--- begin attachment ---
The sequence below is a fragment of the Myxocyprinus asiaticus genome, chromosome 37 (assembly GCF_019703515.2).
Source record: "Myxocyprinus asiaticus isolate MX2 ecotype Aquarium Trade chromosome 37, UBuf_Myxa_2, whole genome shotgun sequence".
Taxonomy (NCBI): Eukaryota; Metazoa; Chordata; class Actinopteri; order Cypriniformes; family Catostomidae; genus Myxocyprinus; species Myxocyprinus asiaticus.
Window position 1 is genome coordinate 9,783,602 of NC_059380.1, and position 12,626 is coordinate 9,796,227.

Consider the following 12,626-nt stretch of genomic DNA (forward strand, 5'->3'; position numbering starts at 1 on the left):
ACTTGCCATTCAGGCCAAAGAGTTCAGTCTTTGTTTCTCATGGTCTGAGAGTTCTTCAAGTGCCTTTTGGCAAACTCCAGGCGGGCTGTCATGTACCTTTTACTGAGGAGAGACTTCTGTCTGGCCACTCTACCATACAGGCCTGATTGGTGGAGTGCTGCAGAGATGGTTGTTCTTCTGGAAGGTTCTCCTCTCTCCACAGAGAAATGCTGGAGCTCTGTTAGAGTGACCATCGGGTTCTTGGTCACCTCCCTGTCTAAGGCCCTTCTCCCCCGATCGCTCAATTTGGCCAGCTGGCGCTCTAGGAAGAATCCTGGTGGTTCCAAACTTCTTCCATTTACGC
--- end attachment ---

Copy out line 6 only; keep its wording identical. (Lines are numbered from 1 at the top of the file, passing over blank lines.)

ACTTGCCATTCAGGCCAAAGAGTTCAGTCTTTGTTTCTCATGGTCTGAGAGTTCTTCAAGTGCCTTTTGGCAAACTCCAGGCGGGCTGTCATGTACCTTTTACTGAGGAGAGACTTCTGTCTGGCCACTCTACCATACAGGCCTGATTGGTGGAGTGCTGCAGAGATGGTTGTTCTTCTGGAAGGTTCTCCTCTCTCCACAGAGAAATGCTGGAGCTCTGTTAGAGTGACCATCGGGTTCTTGGTCACCTCCCTGTCTAAGGCCCTTCTCCCCCGATCGCTCAATTTGGCCAGCTGGCGCTCTAGGAAGAATCCTGGTGGTTCCAAACTTCTTCCATTTACGC